Just had a bath and ready for its photo shoot! This RGV250 two stroke runs like a raped ape, just like the day it was new. Its been serviced and ready to go with a new battery and new fluids. This RGV has been well loved and well ridden. Lots of scratches, rubs and notorious boot marks lol, but NO cracks in the plastic, NO broken tabs & NO dents in the tank. This bike would make an excellent candidate for restoration, or just wring it out as a weekend knee scratcher. Bike comes equipped with OEM mufflers and OEM stingers and the dry clutch sounds awesome. Suzuki owners manual, Suzuki drivers guide, first aid kit, Lucky Strike onboard tool kit and two keys. This RGV250 comes with a Utah State title and is titled as a motorcycle for street use.

One thing that jumped out at me is the dry clutch. Regular edition VJ22s do not come with this race-bred bit of trickery. The dry clutch is an Sport Production item (the SP model also included a close-ratio gearbox), which could either mean that the base bike is an SP, or the clutch was a retrofit to a standard LS-branded bike. I'm sure there are Gamma-pedia types reading this now, and I welcome you to chime in on the comments; let us learn from your collective wisdom. Other than that discrepancy, this appears to be a solid, imported smoker; there are requisite scratches from use over the years, but otherwise this is seemingly unmolested (i.e. OEM chambers and stingers, rear fender still attached).

The seller has listed this as a No Reserve auction. That means this bike is definitely going home with someone when all is said and done. The opening ask was a paltry $1,500, but there is good interest in the bike and the price is climbing quickly. While this is a titled and registered motorcycle in Utah, that does not guarantee your state will be as willing or complicit. As always, RSBFS recommends you check with your local constabulary prior to purchasing something not officially imported into the US (i.e. if you live in California, consider this an excellent track day steed). Check it out here, and thank you for smoking.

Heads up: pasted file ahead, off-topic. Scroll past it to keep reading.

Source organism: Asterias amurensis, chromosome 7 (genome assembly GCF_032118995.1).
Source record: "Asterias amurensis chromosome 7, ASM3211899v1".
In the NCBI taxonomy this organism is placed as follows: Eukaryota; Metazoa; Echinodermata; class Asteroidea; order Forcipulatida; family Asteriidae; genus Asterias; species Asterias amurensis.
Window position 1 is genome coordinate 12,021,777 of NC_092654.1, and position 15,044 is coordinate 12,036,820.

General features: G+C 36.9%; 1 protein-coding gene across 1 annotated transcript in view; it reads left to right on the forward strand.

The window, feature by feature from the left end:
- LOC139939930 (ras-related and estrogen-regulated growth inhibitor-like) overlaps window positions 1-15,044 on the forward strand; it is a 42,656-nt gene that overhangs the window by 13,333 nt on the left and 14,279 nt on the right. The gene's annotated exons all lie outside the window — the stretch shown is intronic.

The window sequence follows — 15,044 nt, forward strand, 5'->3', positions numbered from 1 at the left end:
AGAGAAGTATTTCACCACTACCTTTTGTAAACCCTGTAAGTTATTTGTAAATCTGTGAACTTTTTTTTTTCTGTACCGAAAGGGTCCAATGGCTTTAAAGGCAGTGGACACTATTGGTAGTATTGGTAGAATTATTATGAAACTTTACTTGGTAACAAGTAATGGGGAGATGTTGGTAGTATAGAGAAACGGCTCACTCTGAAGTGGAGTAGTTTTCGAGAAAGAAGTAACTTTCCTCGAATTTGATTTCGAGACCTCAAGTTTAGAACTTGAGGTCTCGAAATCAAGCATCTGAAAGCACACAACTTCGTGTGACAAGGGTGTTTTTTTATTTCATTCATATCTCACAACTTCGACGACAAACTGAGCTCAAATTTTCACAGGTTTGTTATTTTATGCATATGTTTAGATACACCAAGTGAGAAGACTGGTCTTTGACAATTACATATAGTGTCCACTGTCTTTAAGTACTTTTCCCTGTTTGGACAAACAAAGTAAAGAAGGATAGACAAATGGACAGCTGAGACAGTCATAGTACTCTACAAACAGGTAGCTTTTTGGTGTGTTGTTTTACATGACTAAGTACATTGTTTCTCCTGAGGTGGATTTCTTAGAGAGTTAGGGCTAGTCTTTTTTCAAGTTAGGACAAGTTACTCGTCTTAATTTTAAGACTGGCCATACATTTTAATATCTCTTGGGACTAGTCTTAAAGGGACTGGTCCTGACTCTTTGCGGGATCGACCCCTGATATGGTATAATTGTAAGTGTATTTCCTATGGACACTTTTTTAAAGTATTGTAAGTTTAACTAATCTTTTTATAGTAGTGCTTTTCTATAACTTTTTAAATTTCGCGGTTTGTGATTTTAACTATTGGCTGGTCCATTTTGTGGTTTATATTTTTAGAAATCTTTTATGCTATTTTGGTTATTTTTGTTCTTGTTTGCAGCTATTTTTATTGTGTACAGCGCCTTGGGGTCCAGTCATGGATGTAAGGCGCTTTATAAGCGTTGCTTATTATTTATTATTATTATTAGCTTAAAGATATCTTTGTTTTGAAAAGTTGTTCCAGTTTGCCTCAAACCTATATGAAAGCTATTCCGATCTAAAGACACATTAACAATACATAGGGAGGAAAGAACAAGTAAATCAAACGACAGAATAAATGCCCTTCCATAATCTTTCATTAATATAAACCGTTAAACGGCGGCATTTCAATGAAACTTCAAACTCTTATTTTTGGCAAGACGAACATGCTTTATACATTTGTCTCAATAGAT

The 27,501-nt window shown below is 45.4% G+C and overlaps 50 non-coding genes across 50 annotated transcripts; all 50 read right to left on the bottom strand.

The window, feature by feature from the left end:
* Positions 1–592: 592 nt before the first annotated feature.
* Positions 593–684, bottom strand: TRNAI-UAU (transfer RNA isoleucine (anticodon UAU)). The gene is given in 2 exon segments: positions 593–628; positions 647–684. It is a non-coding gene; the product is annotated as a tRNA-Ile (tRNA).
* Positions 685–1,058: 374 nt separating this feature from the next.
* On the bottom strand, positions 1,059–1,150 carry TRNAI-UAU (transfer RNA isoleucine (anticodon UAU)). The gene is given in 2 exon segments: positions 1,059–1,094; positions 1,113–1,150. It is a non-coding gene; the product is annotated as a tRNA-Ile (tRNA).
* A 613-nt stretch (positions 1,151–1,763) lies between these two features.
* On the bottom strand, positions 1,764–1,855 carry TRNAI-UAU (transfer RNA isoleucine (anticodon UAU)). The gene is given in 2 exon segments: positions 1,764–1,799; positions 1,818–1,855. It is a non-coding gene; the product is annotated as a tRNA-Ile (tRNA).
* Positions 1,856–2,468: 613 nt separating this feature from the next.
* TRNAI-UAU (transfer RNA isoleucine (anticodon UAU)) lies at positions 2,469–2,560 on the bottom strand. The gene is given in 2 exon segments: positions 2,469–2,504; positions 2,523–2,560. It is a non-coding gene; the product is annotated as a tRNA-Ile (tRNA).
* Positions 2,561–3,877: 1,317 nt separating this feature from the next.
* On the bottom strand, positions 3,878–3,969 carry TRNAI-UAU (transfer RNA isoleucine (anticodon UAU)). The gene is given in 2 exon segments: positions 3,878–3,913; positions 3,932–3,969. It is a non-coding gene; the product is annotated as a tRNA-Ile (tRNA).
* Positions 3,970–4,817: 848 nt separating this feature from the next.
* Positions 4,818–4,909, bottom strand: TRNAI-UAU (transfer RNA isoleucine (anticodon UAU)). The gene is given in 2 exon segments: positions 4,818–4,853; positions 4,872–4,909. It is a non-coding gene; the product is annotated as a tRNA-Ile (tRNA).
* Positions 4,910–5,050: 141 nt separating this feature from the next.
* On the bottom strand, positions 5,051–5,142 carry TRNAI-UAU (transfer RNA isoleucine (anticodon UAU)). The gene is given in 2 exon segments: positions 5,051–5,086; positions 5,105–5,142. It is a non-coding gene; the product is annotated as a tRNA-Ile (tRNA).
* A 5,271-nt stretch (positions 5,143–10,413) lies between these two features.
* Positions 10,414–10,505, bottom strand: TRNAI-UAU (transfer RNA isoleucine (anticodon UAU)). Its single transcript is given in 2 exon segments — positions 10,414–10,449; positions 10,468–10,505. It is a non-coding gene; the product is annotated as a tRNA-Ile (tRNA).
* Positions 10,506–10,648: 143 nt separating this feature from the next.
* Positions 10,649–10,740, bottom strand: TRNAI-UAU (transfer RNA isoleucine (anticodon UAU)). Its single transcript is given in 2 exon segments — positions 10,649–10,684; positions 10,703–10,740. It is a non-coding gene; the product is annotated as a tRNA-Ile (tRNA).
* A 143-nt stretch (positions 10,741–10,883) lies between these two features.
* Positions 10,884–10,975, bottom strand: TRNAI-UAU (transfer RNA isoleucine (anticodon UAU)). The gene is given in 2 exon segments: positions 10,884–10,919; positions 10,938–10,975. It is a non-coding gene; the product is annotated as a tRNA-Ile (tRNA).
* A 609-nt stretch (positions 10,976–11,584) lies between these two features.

MI

Vape Machine: 1992 Suzuki RGV250 Lucky Strike
Suzuki May 11, 2017 posted by

Featured Listing: Suzuki TL1000R Racer/Track Day Special for Sale

In the 90s, Ducati captured the imagination of race fans and road riders alike with their exotic, race-winning v-twins, and the Japanese were forced to play catch up on track in in the showrooms, as they'd largely been relying on highly-developed, but less emotional inline fours in World Superbike and endurance racing. The rules of World Superbike certainly favored v-twins at the time, and the Japanese seemed to believe that was all there was to their success, "If a tiny little company like Ducati can do it, we can too!" Unfortunately, both Honda and Suzuki missed their opportunity to cash in, producing "Ducati-killers" that failed to understand exactly why people bought Ducatis in the first place. The Honda SuperHawk was a very good motorcycle cursed with a tiny gas tank and handling that was never really intended to measure up to the track-focused 916, with handsome but fairly bland looks. And Suzuki's TL1000R was a massive failure in terms of its Ducati-slaying ability as well. They'd already built their road-focused TL1000S, so the TL1000R should have been a no-brainer. But while the 916 was narrow, sleek, and very focused on speed, the TL-R was bulbous and heavy, with handling limited by the controversial rotary rear damper carried over from the TL-S. The rotary damper worked fine in theory, but overheated in practice, resulting in sometimes scary at-the-limit handling. Luckily, today's Featured Listing, a track-ready TL1000R goes a long way towards rectifying those shortcomings.